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By Samuel T. Clover ’91

In 2005, after spending two decades as a corporate marketing and communications professional, Ruth-Anne Renaud ’86 had what she calls “one of those life moments.” She’d started her career at a boutique firm in Arizona, and then spent nine years in Chicago with AT&T. But she longed for deeper purpose.

“I had a long conversation at the kitchen counter with my husband,” Renaud recalls. “I said, ‘You know, I’d really like to do something meaningful with my life and the experience that I’ve gained, and this opportunity sounds incredibly tempting.”

The opportunity was a position with Event 360, a Chicago-based company that helps non-profits organize and market fund-raising initiatives. For the next three years, as director of marketing, she worked with clients such as the Lance Armstrong Foundation, Susan G. Komen for the Cure, and United Cerebral Palsy.

But in 2008, opportunity presented itself again, this time with a capital “O.”

Ruth-Anne Renaud '86 (right) with Rose, who started a shop in Bonwire, Ghana, that makes and sells vestments and other items from Ghana's native kente cloth.

Ruth-Anne Renaud '86 (right) with Rose, who started a shop in Bonwire, Ghana, that makes and sells vestments and other items from Ghana's native kente cloth

Renaud applied for a position with Opportunity International, Oak Brook, Ill., an organization providing microfinance services—micro-loans, banking, insurance, business training—to impoverished individuals in more than 20 developing nations, from India to Mexico, the Phillipines to Kenya, Columbia, and Tanzania. Some 85 percent of the clients are women, who in Renaud’s words are “the poorest of the poor.” The organization’s mission: “To empower people to work their way out of chronic poverty, transforming their lives, their children’s futures, and their communities.”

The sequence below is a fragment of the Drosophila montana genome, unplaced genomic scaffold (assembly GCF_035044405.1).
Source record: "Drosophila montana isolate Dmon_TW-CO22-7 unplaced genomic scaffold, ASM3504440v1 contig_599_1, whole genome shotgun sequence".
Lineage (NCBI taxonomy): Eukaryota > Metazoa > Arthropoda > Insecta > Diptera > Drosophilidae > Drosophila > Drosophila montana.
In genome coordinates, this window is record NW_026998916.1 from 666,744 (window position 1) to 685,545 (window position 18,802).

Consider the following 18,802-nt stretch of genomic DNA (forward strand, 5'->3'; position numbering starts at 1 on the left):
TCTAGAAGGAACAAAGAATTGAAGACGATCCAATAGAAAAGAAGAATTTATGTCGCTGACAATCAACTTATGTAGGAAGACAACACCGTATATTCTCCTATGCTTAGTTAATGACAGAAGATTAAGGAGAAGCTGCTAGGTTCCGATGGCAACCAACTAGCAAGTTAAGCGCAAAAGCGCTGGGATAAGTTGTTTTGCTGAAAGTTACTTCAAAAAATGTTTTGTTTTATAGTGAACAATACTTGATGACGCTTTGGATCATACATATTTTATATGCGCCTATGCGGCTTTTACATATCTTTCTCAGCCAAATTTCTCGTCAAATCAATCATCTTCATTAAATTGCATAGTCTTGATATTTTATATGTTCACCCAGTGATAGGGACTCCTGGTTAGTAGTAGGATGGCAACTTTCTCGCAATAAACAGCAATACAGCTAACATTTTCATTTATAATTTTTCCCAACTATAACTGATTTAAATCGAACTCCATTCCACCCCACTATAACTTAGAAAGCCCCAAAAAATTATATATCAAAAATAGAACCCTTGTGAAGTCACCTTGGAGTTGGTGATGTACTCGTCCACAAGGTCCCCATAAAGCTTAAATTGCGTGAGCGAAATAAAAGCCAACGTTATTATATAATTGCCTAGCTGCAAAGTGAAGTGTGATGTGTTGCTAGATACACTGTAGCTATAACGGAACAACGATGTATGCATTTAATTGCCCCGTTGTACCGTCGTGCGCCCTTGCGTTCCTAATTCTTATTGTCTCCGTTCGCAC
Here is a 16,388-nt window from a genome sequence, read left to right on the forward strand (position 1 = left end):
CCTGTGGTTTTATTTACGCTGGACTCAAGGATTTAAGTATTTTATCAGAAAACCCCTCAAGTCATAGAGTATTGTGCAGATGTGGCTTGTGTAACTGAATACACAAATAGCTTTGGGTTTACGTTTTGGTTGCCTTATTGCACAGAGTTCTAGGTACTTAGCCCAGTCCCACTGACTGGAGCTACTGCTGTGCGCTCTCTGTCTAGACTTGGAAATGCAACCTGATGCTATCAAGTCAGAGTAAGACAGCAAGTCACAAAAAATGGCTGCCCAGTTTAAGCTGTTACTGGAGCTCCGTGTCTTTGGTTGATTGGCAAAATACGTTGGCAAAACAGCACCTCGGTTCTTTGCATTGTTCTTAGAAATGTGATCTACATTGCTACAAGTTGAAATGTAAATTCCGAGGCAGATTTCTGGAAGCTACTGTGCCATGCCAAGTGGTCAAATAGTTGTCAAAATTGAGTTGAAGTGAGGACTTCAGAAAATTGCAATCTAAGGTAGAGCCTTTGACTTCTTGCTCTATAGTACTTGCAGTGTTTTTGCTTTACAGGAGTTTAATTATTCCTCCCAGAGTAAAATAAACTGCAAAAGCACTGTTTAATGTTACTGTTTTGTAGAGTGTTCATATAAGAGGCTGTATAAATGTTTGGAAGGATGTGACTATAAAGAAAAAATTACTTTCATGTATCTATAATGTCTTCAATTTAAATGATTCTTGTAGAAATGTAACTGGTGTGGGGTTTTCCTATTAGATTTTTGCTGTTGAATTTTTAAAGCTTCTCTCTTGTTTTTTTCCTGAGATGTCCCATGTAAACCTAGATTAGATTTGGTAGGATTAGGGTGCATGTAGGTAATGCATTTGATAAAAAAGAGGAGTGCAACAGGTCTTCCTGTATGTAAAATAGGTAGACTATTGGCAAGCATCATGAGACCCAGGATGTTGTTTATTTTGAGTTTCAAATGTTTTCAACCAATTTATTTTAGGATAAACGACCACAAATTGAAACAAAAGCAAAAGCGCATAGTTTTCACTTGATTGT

“I didn’t know the organization, wasn’t necessarily a gender specialist, and didn’t know anything at that juncture about microfinance, and yet the job sounded absolutely intriguing,” Renaud says. “I went through the interview process and got to know the organization, the people, the work, and along the way I said to them, ‘If all that has happened through this is that I have learned something of significance, which is the work that you do and the lives that you transform around the world and the way that you are empowering women, I have received a gift.’”

She got the job.

As vice president of women’s philanthropy, Renaud not only co-leads the marketing team and oversees all of the company’s interactive marketing efforts—including online initiatives and outreach to young professionals and new donors—she also travels to areas of operation to meet clients first-hand.